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The Policy Institute's 4th Year study has produced the usual anti-City outbursts. Self-interest groups maintain that it proves widespread discrimination against women and ethnic minorities in the allocation of training places; even that this discrimination exists "regardless of academic performance". It is further alleged that trainee solicitors recruited to City commercial firms are 16 times more likely to have graduated from Oxbridge than from a new university.
Before we give any credence to this study, which regurgitates the same statistics based on the same 4,000 student base group year after year, we should perhaps look at the facts.
The senior partners of City firms deplore any sort of discrimination. We all run multi-million pound businesses on commercial lines, we have responsibilities for the livelihoods of thousands of people and we are very conscious of our duties. We simply cannot afford to practise discrimination in any form at all. We all spend hundreds of thousands of pounds every year on funding our trainees through the CPE and LPC courses. We spend hundreds of man hours of valuable partner time interviewing potential trainees. Why do we do all this? We do it because we believe in excellence and equality of opportunity irrespective of the student's background or financial resources. We choose our trainees on merit, and only on merit. We would be mad to do otherwise.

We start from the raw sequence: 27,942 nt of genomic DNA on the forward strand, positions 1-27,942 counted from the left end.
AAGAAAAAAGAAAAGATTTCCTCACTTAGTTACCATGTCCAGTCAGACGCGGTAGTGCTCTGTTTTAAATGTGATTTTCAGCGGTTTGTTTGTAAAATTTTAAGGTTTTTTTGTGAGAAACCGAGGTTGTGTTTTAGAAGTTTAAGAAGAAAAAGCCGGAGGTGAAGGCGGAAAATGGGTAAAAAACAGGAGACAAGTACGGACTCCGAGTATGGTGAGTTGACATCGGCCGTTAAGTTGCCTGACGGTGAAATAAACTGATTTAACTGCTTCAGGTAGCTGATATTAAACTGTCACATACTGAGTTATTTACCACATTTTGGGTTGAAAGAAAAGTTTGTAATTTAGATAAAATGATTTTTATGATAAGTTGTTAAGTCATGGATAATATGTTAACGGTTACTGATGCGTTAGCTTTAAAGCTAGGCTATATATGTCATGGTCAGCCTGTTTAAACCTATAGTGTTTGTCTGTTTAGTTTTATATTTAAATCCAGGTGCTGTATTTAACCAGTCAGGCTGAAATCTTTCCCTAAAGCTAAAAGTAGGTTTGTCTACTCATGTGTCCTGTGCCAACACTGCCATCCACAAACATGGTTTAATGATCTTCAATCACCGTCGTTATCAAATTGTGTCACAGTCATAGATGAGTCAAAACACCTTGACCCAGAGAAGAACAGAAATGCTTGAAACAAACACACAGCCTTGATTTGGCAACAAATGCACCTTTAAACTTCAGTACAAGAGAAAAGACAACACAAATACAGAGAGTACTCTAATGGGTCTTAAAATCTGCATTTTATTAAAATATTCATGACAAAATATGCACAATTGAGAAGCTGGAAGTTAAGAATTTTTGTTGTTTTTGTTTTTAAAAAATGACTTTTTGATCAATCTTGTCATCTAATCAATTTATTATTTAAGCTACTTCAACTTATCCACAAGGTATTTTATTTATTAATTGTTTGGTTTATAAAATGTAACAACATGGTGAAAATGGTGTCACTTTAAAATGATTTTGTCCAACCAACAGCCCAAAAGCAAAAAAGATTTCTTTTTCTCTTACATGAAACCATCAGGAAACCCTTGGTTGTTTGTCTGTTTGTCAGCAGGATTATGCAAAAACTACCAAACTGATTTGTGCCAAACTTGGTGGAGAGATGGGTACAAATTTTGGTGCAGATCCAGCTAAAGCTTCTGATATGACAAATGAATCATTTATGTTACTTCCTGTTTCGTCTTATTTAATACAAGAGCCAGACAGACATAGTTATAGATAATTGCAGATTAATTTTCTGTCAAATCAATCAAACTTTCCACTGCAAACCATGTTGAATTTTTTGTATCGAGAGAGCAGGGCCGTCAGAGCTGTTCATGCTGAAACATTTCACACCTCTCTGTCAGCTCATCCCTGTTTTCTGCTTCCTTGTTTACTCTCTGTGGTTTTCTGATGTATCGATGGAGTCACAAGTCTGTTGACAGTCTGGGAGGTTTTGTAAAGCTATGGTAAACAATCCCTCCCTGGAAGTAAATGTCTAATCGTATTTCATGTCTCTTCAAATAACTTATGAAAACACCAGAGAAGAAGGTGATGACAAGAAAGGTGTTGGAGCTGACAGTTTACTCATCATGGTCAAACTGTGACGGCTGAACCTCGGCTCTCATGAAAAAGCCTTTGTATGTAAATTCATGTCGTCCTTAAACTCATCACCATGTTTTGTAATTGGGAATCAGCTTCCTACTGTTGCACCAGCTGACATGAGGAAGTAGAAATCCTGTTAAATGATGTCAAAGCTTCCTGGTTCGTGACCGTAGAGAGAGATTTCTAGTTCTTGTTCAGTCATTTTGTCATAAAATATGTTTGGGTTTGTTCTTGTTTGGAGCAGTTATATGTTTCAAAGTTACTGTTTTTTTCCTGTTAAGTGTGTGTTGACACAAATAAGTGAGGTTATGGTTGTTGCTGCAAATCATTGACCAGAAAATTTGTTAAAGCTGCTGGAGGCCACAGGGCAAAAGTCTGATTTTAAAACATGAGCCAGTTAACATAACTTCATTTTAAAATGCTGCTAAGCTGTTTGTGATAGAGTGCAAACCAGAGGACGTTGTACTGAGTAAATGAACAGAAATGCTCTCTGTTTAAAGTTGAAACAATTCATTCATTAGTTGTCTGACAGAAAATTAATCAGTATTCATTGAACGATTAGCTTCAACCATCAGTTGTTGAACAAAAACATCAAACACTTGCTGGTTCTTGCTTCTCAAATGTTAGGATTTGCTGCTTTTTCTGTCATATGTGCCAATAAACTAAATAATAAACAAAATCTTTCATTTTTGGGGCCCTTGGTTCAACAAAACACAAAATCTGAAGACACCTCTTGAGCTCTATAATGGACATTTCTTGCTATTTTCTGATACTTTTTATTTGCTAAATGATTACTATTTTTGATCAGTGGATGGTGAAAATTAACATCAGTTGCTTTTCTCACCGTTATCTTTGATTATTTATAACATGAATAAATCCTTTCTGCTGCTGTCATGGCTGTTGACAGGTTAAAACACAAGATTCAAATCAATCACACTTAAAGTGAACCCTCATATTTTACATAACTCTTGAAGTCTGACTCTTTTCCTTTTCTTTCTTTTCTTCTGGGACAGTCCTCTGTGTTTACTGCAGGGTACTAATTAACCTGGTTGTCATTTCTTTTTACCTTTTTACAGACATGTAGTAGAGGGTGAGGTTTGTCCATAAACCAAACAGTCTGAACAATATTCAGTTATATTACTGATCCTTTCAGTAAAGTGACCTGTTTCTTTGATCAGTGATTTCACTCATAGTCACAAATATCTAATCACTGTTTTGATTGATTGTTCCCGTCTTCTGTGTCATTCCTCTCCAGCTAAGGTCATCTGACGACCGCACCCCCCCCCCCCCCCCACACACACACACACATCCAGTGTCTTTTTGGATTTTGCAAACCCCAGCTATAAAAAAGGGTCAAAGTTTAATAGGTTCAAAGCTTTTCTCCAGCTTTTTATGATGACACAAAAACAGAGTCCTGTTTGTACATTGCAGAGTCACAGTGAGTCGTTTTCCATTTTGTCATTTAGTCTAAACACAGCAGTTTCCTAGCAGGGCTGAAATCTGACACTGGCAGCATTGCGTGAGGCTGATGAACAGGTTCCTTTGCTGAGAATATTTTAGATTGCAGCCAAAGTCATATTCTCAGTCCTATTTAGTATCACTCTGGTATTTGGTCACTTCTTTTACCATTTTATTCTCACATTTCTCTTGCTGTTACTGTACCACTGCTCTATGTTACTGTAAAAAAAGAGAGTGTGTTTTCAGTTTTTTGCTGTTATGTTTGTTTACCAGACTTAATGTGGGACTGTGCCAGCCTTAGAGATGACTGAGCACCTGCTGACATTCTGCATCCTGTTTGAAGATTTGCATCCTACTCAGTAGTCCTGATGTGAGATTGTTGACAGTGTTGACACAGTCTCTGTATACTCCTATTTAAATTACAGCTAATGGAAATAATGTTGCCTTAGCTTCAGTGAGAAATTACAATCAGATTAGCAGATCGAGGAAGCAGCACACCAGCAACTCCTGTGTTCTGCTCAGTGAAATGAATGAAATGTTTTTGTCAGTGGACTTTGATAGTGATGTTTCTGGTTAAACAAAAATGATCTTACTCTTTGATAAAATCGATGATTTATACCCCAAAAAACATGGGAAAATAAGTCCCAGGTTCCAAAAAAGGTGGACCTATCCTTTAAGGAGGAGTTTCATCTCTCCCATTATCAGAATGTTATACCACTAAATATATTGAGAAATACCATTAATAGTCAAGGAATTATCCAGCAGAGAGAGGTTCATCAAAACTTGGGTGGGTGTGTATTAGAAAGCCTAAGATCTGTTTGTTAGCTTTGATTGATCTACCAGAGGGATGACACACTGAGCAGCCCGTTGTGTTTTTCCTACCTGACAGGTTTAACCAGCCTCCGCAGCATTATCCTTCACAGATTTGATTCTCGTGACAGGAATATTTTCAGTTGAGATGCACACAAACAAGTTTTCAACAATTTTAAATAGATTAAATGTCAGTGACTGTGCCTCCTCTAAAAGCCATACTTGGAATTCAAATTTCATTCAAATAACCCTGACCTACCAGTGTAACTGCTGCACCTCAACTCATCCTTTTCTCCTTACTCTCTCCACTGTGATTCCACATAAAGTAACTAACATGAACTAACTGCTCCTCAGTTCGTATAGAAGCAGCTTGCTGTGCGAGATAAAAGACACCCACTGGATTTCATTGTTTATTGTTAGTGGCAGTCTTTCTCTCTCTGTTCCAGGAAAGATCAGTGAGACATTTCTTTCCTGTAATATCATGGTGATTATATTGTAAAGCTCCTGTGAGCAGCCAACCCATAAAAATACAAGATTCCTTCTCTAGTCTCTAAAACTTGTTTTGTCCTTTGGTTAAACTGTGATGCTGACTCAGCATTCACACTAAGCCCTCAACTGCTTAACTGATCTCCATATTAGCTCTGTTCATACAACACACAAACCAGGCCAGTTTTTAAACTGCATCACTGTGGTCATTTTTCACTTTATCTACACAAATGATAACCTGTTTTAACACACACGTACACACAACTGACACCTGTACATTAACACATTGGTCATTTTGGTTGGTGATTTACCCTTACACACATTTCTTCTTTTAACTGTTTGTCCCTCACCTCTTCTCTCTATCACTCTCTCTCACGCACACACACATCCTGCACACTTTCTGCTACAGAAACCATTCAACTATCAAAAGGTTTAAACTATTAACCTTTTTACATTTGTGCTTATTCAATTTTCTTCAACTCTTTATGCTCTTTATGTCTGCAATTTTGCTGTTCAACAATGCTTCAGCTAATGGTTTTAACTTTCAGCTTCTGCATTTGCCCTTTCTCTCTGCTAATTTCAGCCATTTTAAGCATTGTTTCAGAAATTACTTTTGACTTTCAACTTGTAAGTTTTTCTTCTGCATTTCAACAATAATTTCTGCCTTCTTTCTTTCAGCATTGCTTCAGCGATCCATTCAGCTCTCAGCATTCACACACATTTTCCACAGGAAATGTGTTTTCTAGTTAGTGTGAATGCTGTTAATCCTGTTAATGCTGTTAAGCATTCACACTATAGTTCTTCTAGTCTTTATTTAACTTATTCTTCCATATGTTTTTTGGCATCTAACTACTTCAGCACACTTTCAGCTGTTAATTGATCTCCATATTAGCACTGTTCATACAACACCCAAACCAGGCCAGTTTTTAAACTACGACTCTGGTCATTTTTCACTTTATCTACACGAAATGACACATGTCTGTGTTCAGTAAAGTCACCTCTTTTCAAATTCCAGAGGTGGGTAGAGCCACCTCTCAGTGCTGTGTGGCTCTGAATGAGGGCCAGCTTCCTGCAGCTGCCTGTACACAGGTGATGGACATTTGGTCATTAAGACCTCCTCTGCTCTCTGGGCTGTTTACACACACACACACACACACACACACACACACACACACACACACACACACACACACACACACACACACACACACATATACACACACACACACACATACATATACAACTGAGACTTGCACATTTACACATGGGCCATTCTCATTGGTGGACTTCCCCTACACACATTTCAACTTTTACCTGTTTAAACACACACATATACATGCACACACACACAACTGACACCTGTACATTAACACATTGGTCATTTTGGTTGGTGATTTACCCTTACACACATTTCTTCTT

At Norton Rose, the statistics for the intake of trainees over the five years from 1995 (including future trainees on our books) reveal a consistent 51/49 per cent split in favour of women and an Oxbridge intake varying between 18 per cent and 33 per cent with an average of 24 per cent. Graduates of other universities are very well represented: 25 other universities for the current intake. The percentage of training places allocated to ethnic minority students has varied from 3 per cent to 19 per cent with an average of 10 per cent. The statistics for the Norton Rose M5 Group – the biggest employer of trainees in the country – are not materially different.
The impression that City firms' policy is to hire white male Oxbridge graduates is nonsense.
Senior partner, Norton Rose.